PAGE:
In 2007, the National Agricultural Statistics Service (NASS) found that in the U.S. the average age of a farm’s principal operator was 57. It is well known that the average age of the farmer has been increasing over the years. Many young people are leaving the farm in search of other occupations.

Freelance Writer
Anderson was a former editorial intern with Progressive Publishing and is a freelance writer base...

But there is another interesting, often-overlooked fact the NASS found in 2007.

Operators of large farms tend to be younger, leading to the suspicion that perhaps those young people who choose to farm choose to be entrepreneurs as well.

Nick Moxley, 26, and Sam Moxley, 24, of Bonanza, Oregon, are farming 650 acres in partnership with each other. Both are recent graduates of Oregon State University (OSU). Both started business early while they were in school.

Business beginnings
Just after finishing an associate’s degree at Shasta College in Redding, California, Nick found an opportunity to lease 390 acres near Bonanza, Oregon – mostly hay ground.


About 60 acres of Nick’s operation was in pasture and Sam and Nick built up a herd of beef cows. Nick took out an operating loan to buy a tractor. Their father farms nearby and, while Nick gradually acquired equipment, he rented his father’s equipment.

Nick and Sam Moxley moving hay
“You’ve got to take a risk and lease a place, but you don’t have to take a risk and pile up equipment payments.

So we’ve tried to keep our risk down to a minimum. If we can’t afford something, we usually just try to make do without it,” Nick says.

Nick continued his schooling, this time at OSU where he earned a bachelor’s degree in agriculture business management.

“I was driving down most weekends when there was stuff to do down here. I’d come home sometime on Friday, then work all weekend and usually go back first thing Monday morning. It’s about a four-hour drive, so I’d leave about 5:00,” Nick says.

After Nick started leasing his place, Sam decided to start a custom hay-hauling business while a freshman at Linn-Benton Community College in Albany, Oregon.

Their parents had always hired someone with a balewagon to haul their hay. Now that Nick also needed help, Sam decided to buy a balewagon.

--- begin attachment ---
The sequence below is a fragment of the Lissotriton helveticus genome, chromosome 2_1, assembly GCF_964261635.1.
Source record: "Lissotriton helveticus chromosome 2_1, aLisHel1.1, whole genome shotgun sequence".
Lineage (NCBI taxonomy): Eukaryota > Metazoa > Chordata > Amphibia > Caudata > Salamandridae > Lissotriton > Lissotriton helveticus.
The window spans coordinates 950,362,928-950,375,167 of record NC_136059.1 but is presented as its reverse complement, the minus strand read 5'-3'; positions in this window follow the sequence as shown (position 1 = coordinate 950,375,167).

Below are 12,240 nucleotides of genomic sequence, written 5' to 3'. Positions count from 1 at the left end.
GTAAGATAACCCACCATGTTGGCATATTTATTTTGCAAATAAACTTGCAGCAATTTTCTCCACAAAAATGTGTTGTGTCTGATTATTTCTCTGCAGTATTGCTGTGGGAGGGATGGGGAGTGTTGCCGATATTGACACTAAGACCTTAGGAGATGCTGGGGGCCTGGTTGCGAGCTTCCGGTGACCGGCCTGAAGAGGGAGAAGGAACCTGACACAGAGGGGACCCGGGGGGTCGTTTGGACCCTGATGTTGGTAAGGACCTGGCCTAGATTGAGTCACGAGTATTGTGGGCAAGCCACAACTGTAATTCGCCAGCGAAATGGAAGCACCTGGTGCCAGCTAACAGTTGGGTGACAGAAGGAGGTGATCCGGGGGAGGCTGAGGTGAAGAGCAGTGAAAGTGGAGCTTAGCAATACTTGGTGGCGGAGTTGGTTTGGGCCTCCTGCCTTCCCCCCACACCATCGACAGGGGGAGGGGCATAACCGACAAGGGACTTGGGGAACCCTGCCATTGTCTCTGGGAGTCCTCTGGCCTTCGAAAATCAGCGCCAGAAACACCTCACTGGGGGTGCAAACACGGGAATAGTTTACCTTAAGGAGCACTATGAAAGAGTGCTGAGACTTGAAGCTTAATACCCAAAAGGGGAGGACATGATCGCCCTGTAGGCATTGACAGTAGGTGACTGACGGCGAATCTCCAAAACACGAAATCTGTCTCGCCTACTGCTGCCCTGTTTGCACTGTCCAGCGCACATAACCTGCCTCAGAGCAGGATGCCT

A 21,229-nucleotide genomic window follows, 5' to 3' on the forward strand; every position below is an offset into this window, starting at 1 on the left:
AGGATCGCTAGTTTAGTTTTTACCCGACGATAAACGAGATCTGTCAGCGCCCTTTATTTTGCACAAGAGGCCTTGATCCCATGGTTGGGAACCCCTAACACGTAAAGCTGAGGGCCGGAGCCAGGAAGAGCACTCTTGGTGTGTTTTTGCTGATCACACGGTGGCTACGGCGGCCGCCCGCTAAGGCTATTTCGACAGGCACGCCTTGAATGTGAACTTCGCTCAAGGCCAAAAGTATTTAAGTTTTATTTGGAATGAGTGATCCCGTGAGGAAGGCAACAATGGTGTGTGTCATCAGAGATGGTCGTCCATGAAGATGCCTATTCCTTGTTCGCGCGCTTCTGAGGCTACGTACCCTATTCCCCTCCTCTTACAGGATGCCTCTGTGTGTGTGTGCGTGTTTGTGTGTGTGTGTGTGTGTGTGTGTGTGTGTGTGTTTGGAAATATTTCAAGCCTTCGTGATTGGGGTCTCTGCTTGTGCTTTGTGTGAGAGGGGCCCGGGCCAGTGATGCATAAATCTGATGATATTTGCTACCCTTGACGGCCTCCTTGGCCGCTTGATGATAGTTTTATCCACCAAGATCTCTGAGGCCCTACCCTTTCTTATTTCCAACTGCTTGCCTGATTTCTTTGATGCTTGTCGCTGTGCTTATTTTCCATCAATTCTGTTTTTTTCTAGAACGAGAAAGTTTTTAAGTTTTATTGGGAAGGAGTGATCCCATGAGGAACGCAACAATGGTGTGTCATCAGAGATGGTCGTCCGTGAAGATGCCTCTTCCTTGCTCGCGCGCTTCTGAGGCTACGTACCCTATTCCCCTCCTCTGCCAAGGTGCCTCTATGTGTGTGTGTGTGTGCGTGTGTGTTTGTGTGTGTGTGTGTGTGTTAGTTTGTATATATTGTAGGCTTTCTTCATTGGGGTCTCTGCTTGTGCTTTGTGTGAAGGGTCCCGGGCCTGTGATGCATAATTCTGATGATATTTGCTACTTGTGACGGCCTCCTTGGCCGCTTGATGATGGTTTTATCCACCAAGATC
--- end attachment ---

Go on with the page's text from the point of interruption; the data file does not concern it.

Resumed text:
After doing that, he helped Nick and his parents out and began adding other people to the list.

“It was a challenge to go back and forth from school because it seemed like, in spring and fall, I was coming home every weekend. It took away a lot of weekends, but that was all right,” Sam says.

Sam continued through school and transferred to OSU, where he earned a bachelor’s degree in general agriculture. Currently, Sam picks up 70,000 bales in a season, excluding the work he does for his family.

Working together to make it work
Another nearby piece of ground came up for sale at a decent price and the owners wanted it to end up in the hands of young farmers. Because it was a good opportunity, Nick checked into it.

“I actually looked into buying it myself at first, and I realized there was no way for me to do everything. My best option, in my opinion, was to become business partners with my brother,” Nick said.

So Nick and Sam sold all their cows, used the money for a down payment and became official business partners.

Their acreage totaled 650 acres and they focused on growing alfalfa, timothy and orchardgrass, with wheat and barley as rotation crops.

Secrets of success
Nick and Sam attribute their success so far to several different things. Nick feels a lot of their success comes from the support they’ve had from the generation before them.

“I’ve had a lot of support from my parents. All the older farmers around, they’re very happy to see young people succeed.

I get a lot of advice from farmers who have been doing it for so long. I think of how I might want to do something, and I’ll ask them what they think. Either they’ll tell me it’s a great idea or that I’m crazy,” Nick says.

Sam says that working together has been one of the greatest factors to their success.

“We’re not battling each other. I think if you’re going to battle each other it’s just going to make things harder.

And luckily, we didn’t go into farming blinded. We kind of knew what we were doing, which helped,” Sam says.

Being careful to communicate is one of the things they do to ensure they don’t battle each other.

“We pretty much just make sure to bounce everything off of each other. We don’t go buying something new without talking to the other person or sell hay without talking to the other person, and we make sure we’re not selling too low or buying too high or anything like that,” Sam says.

Nick also notes how they help each other out with the farm and the custom hauling business.

“We kind of figure, all the work we’re doing, it all needs done. Doesn’t matter who’s actually doing it,” Nick says.  FG

TOP: Nick and Sam Moxley say that working together and careful communication have been some of the greatest factors contributing to their success.

BOTTOM: Nick and Sam moving hay. Photos courtesy of the Moxley family.